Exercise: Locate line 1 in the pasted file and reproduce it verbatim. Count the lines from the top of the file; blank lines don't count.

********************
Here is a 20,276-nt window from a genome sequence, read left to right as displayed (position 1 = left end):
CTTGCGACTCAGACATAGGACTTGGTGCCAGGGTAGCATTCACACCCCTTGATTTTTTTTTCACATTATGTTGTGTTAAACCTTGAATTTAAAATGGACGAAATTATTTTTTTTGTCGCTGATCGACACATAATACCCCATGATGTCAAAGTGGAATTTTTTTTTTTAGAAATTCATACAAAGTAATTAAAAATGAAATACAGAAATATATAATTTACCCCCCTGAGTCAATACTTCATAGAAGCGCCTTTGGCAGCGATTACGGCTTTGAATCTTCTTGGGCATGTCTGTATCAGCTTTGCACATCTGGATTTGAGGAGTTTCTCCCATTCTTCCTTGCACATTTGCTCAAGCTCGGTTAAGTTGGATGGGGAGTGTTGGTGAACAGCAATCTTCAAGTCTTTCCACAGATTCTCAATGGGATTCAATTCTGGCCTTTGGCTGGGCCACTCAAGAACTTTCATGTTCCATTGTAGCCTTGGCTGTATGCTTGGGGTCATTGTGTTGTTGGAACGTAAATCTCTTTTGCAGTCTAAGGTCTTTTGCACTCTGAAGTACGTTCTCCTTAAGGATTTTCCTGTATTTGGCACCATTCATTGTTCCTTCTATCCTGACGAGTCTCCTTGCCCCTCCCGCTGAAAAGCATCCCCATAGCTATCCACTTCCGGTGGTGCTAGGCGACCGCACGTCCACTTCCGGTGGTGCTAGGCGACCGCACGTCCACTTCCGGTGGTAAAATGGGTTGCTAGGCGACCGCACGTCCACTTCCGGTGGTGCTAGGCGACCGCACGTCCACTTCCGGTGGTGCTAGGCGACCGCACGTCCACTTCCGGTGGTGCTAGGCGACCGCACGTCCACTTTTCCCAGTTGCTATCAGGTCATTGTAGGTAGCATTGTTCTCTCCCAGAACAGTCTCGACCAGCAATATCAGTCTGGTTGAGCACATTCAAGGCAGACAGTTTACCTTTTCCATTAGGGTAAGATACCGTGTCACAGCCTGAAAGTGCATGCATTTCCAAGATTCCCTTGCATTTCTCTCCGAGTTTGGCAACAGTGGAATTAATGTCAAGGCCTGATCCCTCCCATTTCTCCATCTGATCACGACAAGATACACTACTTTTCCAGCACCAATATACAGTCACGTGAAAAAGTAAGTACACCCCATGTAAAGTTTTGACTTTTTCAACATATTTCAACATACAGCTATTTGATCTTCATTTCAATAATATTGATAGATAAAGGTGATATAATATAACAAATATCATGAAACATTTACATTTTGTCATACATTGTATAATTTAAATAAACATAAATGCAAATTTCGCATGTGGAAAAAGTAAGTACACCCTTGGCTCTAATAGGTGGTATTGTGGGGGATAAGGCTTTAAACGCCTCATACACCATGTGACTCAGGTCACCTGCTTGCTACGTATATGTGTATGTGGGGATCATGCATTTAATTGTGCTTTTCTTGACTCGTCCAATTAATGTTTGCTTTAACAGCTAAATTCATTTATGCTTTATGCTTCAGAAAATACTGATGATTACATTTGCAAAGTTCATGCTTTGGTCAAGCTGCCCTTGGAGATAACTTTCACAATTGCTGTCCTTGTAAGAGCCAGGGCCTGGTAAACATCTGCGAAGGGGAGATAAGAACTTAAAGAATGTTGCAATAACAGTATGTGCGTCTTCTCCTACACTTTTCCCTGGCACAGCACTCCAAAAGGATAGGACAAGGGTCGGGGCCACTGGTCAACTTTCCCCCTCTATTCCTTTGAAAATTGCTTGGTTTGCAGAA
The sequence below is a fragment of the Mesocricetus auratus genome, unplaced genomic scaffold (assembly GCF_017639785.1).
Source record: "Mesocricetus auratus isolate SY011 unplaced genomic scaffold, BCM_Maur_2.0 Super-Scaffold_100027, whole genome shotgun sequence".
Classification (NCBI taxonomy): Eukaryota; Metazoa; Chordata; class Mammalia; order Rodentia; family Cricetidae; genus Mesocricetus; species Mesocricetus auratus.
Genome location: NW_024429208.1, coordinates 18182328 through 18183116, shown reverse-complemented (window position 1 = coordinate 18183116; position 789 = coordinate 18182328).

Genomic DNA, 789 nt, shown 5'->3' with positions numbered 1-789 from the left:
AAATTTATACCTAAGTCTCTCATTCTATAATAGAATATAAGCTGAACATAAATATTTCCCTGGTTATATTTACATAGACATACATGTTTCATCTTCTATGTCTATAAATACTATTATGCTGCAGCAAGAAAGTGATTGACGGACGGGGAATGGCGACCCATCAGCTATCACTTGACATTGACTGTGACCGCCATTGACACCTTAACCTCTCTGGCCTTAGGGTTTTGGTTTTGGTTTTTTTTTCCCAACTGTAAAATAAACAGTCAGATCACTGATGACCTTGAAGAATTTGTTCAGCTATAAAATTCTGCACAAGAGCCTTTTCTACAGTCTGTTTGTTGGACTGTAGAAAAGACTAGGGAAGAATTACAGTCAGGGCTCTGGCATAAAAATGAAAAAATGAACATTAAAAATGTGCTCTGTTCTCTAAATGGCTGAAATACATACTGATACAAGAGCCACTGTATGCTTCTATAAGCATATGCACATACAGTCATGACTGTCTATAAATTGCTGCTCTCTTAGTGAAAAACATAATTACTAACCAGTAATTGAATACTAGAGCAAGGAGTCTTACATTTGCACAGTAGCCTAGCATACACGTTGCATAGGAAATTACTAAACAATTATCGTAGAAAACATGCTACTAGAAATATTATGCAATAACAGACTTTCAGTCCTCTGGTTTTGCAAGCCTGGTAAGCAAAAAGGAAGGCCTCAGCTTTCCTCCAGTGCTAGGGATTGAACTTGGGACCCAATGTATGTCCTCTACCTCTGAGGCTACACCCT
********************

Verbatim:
Here is a 20,276-nt window from a genome sequence, read left to right as displayed (position 1 = left end):